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Lampard demands loyalty from his players but may not get it from Abramovich


Before a ball was kicked three summers ago, ­Chelsea’s then manager Antonio Conte was reading the runes.

“I want to try to avoid a ‘Mourinho season’,” said the boss of the Premier League champions, alluding to the Blues’ descent two years ­previously from title-winners to also-rans, which resulted in The Special One being sacked.

Sure enough, despite ­winning the FA Cup, Conte was dismissed by Roman ­Abramovich for not retaining the title or winning the ­Champions League.

As was Carlo Ancelotti, who won a league and FA Cup double in his debut season, but was given the boot for failing to ­deliver the following year.

The good news for Frank Lampard as he goes into his second season as Chelsea manager is he can’t suffer the same fate as Ancelotti or Conte because he didn’t win the title. Or anything.

Frank Lampard’s status as a Chelsea legend won’t save him from the axe if Roman Abramovich isn’t happy

But with £200million, and counting, spent in this window, ­Abramovich will want to see instant returns on his investment.

Because he doesn’t let any ­manager live on credit. There’s no such thing as a Roman holiday. The fact Lampard is only 42, and into his third ­season in management, won’t save him.

Andre-Villas Boas was also in his third season of coaching, and only 34, when the Roman emperor plunged his thumb downwards.

Neither will being a club ­legend help if things go wrong. Roberto di Matteo managed Chelsea to their only ­Champions League title but was sacked months later, while Ray Wilkins was relieved of his assistant manager duties ­without being given a reason.

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Like Trump in an American war veterans’ graveyard, the Russian oligarch doesn’t ­empathise with people he ­perceives to be losers, even if they’re one of his own.

If Lampard fails to mount a title challenge this season he will find his boss as supportive as a training bra on Dolly ­Parton.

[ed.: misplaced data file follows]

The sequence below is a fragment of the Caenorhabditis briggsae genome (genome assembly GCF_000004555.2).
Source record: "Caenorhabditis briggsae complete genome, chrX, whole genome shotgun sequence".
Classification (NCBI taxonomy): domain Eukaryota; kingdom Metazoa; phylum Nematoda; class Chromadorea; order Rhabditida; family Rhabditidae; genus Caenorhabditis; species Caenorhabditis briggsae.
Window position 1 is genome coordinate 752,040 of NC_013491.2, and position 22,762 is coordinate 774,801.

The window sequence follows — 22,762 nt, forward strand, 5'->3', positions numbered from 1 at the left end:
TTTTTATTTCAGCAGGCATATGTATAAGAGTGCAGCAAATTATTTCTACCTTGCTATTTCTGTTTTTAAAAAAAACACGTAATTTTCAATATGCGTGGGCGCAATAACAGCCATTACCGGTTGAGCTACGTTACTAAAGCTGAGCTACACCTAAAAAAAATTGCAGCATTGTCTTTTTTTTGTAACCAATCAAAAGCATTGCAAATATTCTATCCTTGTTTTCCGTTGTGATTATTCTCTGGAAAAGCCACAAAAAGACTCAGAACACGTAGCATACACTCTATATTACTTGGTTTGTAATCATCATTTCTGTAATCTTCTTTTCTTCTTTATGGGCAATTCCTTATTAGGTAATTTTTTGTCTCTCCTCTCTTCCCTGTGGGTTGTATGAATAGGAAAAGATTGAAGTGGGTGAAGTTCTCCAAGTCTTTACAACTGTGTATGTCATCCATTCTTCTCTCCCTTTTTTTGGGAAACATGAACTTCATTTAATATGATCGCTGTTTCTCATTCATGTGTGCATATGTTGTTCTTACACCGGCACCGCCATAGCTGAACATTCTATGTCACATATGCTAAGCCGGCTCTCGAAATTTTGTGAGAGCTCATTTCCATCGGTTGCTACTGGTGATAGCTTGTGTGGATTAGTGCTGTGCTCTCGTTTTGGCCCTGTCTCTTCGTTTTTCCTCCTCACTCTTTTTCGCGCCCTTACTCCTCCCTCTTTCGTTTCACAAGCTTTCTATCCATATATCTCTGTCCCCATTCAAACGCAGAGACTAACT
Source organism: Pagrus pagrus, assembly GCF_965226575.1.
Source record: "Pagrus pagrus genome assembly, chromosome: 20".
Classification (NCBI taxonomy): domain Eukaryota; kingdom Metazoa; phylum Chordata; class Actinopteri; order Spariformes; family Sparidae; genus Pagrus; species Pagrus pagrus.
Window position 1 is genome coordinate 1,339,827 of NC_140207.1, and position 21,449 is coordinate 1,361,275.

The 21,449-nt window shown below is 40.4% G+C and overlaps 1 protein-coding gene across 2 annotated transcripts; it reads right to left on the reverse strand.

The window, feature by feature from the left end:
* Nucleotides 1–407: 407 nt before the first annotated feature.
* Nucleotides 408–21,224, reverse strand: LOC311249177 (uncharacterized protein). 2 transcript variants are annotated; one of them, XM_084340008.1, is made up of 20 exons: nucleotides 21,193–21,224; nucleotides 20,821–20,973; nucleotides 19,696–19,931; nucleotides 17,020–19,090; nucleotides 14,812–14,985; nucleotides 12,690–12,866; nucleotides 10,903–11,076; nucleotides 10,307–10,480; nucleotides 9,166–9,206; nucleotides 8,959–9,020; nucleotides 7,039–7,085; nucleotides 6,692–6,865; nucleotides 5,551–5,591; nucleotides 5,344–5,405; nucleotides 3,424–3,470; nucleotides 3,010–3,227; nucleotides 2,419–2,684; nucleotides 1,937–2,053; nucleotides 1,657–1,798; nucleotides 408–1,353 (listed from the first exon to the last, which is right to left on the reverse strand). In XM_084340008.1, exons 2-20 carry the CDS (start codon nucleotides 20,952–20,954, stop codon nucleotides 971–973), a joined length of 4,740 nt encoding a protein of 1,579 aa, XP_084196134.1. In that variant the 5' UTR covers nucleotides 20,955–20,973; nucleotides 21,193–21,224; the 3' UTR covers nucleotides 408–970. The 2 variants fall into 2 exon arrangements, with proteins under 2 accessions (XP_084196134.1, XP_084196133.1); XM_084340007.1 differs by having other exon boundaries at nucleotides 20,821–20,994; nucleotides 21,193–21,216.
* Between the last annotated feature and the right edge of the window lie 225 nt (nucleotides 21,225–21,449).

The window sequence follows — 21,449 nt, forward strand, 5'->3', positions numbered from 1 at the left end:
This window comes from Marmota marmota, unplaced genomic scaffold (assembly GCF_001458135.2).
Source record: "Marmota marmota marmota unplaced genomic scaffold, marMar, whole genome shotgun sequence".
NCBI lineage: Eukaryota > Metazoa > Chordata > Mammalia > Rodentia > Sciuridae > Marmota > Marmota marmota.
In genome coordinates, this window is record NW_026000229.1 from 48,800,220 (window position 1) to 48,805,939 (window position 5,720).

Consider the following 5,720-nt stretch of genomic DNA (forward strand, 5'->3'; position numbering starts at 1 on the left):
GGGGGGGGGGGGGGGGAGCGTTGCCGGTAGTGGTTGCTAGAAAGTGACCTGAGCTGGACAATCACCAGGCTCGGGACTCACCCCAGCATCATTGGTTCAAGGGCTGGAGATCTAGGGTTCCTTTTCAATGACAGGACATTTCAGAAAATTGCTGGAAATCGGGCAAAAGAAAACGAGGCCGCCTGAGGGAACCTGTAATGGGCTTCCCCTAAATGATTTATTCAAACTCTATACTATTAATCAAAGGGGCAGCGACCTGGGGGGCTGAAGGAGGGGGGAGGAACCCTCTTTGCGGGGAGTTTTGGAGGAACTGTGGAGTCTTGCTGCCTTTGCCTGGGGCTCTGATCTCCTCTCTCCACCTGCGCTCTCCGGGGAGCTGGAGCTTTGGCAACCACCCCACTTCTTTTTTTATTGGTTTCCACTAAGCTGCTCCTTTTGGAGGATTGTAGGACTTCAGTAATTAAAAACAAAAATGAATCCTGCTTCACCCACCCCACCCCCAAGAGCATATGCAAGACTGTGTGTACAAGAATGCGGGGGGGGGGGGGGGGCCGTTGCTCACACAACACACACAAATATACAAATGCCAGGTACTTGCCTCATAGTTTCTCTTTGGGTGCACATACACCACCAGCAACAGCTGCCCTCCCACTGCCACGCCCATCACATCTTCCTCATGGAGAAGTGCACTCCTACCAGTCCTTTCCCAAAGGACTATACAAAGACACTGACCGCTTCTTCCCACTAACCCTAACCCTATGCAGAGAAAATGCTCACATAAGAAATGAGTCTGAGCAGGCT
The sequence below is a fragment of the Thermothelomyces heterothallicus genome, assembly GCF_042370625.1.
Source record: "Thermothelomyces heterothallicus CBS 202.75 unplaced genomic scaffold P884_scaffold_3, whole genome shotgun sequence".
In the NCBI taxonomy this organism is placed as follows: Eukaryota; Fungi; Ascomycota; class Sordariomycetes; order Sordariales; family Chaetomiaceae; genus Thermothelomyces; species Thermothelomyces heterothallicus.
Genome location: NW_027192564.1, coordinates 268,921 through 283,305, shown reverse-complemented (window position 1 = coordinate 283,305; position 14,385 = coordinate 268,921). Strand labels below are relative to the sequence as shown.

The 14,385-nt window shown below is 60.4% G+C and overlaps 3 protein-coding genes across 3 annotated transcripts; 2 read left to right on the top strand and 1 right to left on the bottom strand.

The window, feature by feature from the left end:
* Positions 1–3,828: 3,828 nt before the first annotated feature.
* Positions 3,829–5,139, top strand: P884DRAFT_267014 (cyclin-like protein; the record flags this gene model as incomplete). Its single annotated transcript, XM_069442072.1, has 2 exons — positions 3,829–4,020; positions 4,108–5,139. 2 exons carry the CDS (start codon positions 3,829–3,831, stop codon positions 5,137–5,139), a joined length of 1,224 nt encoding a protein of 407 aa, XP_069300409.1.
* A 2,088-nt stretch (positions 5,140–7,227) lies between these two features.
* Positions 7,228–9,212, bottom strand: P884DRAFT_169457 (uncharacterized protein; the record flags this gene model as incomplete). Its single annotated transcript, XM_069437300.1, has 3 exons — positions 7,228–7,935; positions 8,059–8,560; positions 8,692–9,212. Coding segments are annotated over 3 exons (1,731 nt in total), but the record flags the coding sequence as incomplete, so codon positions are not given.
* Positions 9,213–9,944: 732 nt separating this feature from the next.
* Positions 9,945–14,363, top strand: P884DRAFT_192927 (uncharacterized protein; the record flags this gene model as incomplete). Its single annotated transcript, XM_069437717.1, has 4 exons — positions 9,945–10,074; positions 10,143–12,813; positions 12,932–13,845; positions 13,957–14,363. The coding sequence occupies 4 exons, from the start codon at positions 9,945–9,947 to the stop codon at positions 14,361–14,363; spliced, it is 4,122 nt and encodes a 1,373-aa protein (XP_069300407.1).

Because after a couple of years of apparent disinterest in football, Abramovich appears to be greedy for glory again.

Hence the huge investment in Kai Havertz, Hakim Ziyech, Timo Werner, Thiago Silva and Ben Chilwell, Malang Sarr and possibly ­goalkeeper Edouard Mendy.

The Russian has never ­sanctioned that level of ­spending since Mourinho’s ­arrival when he splashed £240m (in today’s money) on the likes of Didier Drogba, ­Ricardo ­Carvalho, Arjen ­Robben, Petr Cech, Paulo Ferreira and Tiago, in a bold bid to break the ­Manchester United/Arsenal duopoly.

This time it looks like he’s sensed an opportunity with coronavirus uncertainty to break the Manchester City/Liverpool dominance.

Lampard must ensure big-money signings such as Kai Havertz are properly assimilated into his team

But there is a big difference between 2004 and today ­Mourinho was a Champions League-winning coach and Chelsea finished the previous season runners-up, 11 points off the top.

Lampard, the ­manager, has won nothing, and last season finished 33 points off the ­summit in fourth place.

Pat Nevin says Chelsea “aren’t just building a team, they’re building a dynasty” under Lampard. Which, if true, would be a first, as ­Abramovich has never ­attempted to build a ­dynasty under anyone but himself.

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Talk of Chelsea now having the league’s best squad is wide of the mark. They have bought some hugely-promising players but they have yet to be assimilated into a winning unit. Heartbreak hasn’t ­happened, noses haven’t been put out of joint.

What will represent success for Chelsea this season? Have your say in the comments below

Bringing through young players like Mason Mount has been Lampard’s greatest achievement so far

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Lampard’s biggest ­achievement thus far is ­bringing through top-class youngsters such as Mason Mount, Tammy Abraham, Ruben Loftus-Cheek, Callum Hudson-Odoi and Billy ­Gilmour, whose game time will now inevitably take a hit.

He knows this could be a big problem, which is why he told his squad he demands ­unquestioning loyalty.

“If you’re out of the team and you don’t support the group, that’s it,” he said this week.

I just hope if, by the end of the season, Chelsea are still way outside the top two, Lampard doesn’t expect any loyalty from above.





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